Back in mid-January, when travel seemed routine, Land Rover made it possible for me to attend the 4XFAR Festival. I drove the QE I (’66 Series IIA 88” SW) 80 miles to the nearest airport and began my various connecting flights to Los Angeles. There, Land Rover enabled me to enter the 21st century vehicular world. To paraphrase Sam Cooke, a change has already come.

To get me to Palm Springs for the Festival, Land Rover spoiled me rotten with a Range Rover Velar SVAutobiography for the drive from LAX. Imagine going from a 77 hp 4-cylinder engine to a 550 hp supercharged V8, from seat squabs to ergonomic bucket seats, “elephant hide” to sumptuous leather, from leaf springs front and rear to double wishbone front suspension and multi-link rear suspension.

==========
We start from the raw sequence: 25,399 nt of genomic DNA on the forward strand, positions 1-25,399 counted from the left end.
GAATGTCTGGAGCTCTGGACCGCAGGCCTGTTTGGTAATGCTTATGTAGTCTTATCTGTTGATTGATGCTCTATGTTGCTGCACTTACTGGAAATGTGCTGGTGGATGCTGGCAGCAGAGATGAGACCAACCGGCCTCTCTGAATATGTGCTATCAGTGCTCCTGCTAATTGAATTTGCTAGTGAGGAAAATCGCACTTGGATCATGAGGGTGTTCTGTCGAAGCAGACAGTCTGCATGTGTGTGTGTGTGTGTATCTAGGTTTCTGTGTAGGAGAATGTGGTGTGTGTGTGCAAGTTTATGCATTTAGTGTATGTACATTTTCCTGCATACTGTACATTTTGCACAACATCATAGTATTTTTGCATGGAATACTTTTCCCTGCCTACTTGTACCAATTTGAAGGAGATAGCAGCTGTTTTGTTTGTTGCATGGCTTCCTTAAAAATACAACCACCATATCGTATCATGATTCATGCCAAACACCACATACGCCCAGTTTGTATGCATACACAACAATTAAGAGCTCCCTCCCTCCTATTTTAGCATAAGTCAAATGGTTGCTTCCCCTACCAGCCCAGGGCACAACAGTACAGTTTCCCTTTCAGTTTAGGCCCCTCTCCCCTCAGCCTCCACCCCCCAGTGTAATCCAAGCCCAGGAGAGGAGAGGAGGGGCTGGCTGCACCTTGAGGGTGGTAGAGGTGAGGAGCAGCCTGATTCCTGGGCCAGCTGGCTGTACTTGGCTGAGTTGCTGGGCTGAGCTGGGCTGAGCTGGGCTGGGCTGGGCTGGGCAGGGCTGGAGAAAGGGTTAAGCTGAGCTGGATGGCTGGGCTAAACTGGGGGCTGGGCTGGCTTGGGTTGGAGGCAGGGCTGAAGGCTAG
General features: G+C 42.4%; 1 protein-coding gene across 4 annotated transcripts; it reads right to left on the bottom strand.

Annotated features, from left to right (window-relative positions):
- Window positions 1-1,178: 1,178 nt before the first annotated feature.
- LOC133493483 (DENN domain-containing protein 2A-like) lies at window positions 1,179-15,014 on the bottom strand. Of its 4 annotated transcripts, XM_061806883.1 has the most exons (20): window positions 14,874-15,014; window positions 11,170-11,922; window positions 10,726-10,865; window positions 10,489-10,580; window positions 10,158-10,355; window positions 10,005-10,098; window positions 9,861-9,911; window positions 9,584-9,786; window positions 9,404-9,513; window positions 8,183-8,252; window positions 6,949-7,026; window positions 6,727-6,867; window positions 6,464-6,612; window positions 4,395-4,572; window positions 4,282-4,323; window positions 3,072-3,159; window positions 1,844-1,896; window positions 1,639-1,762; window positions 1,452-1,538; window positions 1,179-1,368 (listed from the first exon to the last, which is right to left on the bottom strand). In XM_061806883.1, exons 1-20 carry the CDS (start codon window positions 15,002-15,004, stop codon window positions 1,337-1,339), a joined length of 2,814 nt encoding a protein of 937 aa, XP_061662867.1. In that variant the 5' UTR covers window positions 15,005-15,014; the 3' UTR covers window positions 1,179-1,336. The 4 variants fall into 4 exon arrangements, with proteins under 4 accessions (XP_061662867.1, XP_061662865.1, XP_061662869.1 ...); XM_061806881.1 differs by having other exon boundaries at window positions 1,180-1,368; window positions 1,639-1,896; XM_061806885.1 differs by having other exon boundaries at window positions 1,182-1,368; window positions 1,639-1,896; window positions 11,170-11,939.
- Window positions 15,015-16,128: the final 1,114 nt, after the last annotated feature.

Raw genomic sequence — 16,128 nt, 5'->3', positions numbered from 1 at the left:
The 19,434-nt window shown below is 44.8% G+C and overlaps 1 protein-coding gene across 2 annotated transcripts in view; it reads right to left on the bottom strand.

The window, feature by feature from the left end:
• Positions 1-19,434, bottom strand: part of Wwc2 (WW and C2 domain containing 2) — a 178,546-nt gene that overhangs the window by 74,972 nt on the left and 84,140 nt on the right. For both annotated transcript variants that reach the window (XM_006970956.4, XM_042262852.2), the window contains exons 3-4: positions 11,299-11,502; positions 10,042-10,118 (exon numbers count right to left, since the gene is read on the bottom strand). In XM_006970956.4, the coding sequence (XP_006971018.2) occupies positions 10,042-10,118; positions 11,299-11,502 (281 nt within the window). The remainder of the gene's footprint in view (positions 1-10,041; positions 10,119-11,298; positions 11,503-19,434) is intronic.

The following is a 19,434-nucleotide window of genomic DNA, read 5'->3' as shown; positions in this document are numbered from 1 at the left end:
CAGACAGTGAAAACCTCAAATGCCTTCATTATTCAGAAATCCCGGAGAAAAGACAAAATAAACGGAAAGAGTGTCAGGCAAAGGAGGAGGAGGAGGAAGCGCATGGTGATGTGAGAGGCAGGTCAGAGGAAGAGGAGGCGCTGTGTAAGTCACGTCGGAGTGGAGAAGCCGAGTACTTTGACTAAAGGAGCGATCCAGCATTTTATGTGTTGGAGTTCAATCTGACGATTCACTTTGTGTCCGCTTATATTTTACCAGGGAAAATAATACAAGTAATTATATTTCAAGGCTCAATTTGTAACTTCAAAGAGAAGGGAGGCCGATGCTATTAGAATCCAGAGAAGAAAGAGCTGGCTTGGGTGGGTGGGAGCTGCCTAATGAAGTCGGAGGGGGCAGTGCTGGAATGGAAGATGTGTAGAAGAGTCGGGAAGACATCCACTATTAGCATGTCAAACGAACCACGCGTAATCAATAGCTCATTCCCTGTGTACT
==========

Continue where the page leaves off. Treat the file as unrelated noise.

I had visions of releasing the Hollywood in me until the Velar’s navigation system guided me into miserable LA traffic [at 3:30 in the afternoon!]  onto “the 405”. [Is that Hollywood enough?]The route should have liberated me to test out the Velar’s silky drive capabilities; instead, I joined hundreds of thousands of commuters staring at mall traffic in Torrance, Garden Grove and especially, Riverside. The 128-mile drive should have taken two and half hours. Four hours later, I arrived in Palm Springs. On the other hand, I’ve never been so comfortable sitting in traffic. 

Land Rover must have seen the potential for grand larceny as they took the keys away from me at the hotel. The next morning they graced me with a Discovery 5 diesel to drive myself back and forth to the festival grounds in nearby Indio. My partner for the event, rallyist Deborah Njam, fought valiantly to decipher the inaccurate navigation directions to the entrance of the Empire Grand Oasis site; fortunately, she had attended Coachella Festivals in the past and could suss out a route. Her choice of a route took us over dirt trails that let us enjoy the Discovery’s off-road suspension capabilities.